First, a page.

In order to identify any technology’s potential, you have to test it. Google continues to test the potential virtual Assistant. Going forward, users won’t need to say ‘Hey, Google’ each time. Google Assistant has not exactly been a hit. One of the Assistant features which was bragged about was “Once you’ve told the Assistant which contact ‘Mom’ is, you can ask, ‘Hey Google, what’s the weather like at my mom’s house this weekend?’ How about just call your mom?”

Our inputs on Google I/O 2019’s outputs : the social and the environment

Jokes aside, it seems this is one of those features where more workflows will be built in future. Google believes that Assistant has laid the foundation (of valuable user data) for voice-enabled technology and thus continues to invest heavily in it. The growth of Google Nest products shows Google Assistant could prove to be a catalyst in forging the UX of the future. The 2019 Assistant will allow you to send messages, attach images and even book car rentals without typing a word. Thus taking us closer to that Tony Stark work station even if it’s without all the bling and the Iron-Man suit.

Computing the environment

The conglomerate conjured up the nod-worthy phrase ‘Ambient Intelligence’ through their vice-president of engineering at Google, Yossi Matias, who’s also the global leader of the company’s Crisis Response. He spearheaded a talk on the positive implementation of Machine Learning and Artificial Intelligence. Yes, been there, done that. But what about AI For Social Good Initiative? Developer Carla Bromberg explains, “We aim to accelerate the application of Machine Learning to the biggest humanitarian and environmental issues.”

Our inputs on Google I/O 2019’s outputs : the social and the environment

Yossi recounts a pilot project done in India, in partnership with Central Water Commission, where his team had to use AI to predict the paths of floods and how they can efficiently and comprehensively warn communities. Said pilot project was done in the Patna region and the project’s first alert went out in early September after heavy rains lashed the region.

A Flood Prediction sandbox simulation, which follows a 48-hour course of a flood, shows one can observe the accuracy of a potential flood depicted through the program.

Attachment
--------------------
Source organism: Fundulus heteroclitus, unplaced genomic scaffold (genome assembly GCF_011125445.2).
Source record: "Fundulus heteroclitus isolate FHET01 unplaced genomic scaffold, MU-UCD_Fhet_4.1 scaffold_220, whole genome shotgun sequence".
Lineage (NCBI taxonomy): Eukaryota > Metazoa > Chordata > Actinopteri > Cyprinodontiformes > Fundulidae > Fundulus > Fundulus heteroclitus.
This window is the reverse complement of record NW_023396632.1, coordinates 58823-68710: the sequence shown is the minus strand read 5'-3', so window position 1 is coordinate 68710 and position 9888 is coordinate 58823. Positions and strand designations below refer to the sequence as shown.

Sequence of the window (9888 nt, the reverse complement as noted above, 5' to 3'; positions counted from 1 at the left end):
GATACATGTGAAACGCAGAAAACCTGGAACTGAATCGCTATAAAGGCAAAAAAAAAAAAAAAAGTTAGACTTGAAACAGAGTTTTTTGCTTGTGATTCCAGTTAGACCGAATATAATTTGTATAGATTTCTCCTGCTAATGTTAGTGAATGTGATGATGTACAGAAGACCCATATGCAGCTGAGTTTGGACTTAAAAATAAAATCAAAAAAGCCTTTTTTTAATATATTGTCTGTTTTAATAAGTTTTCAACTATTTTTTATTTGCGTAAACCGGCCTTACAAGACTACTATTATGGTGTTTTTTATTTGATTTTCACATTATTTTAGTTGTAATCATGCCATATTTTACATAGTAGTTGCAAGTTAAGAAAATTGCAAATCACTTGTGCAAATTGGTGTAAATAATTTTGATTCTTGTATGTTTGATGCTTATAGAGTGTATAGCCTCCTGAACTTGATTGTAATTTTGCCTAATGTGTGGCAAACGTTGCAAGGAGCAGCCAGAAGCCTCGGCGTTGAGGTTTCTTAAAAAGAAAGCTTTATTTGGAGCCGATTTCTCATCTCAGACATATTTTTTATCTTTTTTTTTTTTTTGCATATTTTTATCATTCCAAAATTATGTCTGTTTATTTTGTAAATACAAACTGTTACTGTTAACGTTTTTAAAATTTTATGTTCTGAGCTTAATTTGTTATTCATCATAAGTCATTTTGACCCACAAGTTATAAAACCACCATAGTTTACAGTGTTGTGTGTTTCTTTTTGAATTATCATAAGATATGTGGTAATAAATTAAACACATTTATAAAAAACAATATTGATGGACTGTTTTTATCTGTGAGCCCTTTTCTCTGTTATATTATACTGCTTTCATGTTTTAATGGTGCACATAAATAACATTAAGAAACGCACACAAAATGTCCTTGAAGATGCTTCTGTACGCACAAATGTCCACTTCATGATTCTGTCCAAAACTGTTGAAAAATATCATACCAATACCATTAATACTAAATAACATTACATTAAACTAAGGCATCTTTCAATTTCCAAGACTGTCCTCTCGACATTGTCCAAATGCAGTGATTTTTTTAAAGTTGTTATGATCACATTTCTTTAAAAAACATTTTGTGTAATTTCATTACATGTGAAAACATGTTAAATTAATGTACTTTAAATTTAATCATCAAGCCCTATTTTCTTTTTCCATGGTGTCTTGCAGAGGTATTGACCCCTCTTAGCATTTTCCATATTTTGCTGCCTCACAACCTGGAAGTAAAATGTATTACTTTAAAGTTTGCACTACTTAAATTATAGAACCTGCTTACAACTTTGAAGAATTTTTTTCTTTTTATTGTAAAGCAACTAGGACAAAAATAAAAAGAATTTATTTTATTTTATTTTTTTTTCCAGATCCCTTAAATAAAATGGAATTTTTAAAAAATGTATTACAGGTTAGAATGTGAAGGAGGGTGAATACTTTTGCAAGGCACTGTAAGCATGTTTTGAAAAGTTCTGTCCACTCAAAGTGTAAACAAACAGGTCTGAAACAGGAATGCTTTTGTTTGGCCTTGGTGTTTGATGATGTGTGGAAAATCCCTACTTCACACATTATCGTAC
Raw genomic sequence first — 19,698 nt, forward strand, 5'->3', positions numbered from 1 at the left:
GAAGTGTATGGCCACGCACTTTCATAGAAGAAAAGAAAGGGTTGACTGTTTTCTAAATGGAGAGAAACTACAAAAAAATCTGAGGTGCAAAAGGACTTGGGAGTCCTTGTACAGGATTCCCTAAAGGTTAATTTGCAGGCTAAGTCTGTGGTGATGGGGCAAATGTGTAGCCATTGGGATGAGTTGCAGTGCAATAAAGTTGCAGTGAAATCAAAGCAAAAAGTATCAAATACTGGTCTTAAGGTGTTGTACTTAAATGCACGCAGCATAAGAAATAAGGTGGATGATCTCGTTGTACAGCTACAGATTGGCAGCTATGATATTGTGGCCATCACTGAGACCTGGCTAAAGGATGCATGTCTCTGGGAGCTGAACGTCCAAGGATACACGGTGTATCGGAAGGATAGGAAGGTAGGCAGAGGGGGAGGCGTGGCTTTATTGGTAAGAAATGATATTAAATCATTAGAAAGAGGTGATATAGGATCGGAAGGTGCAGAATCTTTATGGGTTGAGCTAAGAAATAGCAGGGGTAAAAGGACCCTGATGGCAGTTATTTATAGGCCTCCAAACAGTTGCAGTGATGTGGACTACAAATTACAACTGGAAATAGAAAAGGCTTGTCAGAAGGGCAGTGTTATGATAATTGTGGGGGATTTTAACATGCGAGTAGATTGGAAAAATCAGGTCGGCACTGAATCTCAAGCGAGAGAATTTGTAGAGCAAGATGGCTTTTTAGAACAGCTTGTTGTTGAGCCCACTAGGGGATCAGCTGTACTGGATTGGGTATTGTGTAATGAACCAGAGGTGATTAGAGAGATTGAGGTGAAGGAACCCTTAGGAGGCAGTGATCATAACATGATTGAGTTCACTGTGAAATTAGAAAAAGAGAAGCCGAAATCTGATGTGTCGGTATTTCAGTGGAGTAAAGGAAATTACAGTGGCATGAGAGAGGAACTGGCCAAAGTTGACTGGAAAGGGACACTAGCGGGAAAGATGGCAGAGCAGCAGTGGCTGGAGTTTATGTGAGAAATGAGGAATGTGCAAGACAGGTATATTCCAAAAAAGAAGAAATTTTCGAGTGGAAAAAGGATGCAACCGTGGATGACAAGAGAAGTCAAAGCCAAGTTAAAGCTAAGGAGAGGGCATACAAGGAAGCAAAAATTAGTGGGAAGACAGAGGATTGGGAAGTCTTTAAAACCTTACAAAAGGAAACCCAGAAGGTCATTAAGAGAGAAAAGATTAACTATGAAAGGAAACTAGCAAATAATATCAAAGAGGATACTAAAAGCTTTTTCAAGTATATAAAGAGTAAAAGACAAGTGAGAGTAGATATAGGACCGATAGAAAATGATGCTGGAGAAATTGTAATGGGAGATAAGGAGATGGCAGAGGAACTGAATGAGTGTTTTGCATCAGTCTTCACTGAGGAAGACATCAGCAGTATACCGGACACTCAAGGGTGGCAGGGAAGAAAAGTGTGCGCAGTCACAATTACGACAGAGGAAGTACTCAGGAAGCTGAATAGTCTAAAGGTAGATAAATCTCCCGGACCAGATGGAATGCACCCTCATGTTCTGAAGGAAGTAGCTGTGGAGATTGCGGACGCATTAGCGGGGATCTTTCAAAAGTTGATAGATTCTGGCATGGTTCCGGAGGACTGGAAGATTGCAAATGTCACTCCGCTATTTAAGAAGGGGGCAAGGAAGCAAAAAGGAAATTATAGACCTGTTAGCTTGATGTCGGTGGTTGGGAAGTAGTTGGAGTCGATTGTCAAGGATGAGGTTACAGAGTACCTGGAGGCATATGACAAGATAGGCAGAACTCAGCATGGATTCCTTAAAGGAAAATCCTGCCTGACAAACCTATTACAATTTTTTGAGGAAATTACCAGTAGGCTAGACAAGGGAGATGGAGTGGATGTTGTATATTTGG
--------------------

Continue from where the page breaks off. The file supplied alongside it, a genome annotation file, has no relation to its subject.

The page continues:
If a user is in a flood-affected area, they receive information on how affected they will be, whether they need to evacuate or prep for power outages. The goal is to have this be as effective as possible during the monsoon season and communicate seamlessly with on-ground rescue groups.

Holding them to their word

“Every single day, users watch over one billion hours of video on YouTube [and] navigate over one billion kilometres on Google Maps... with that scale comes a deep sense of responsibility.” - Sundar Pichai, CEO

Our inputs on Google I/O 2019’s outputs : the social and the environment

“Families live in a state of paradox with technology. On one hand it brings families together and on the other hand it drives them apart.” - Mindy Brooks, UX Lead

“[We’re] on the cusp of dramatically [changing] how we train autonomous vehicles. [Cars] have to make a complex set of decisions, like what you want to do to accomplish goals... It’s really thanks to deep learning algorithms that we can build an understanding of the world and have them operate in a real-world environment.” - Jeff Dean, Head of AI Division

“We generate maps and run up to hundreds of thousands of simulations in each location. With this information, we’ve created river flood forecasting models that can more accurately predict not only when and where a flood might occur, but the severity of the event as well.”- Yossi Matias, VP, Engineering

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Printable version | Apr 3, 2020 9:47:10 PM |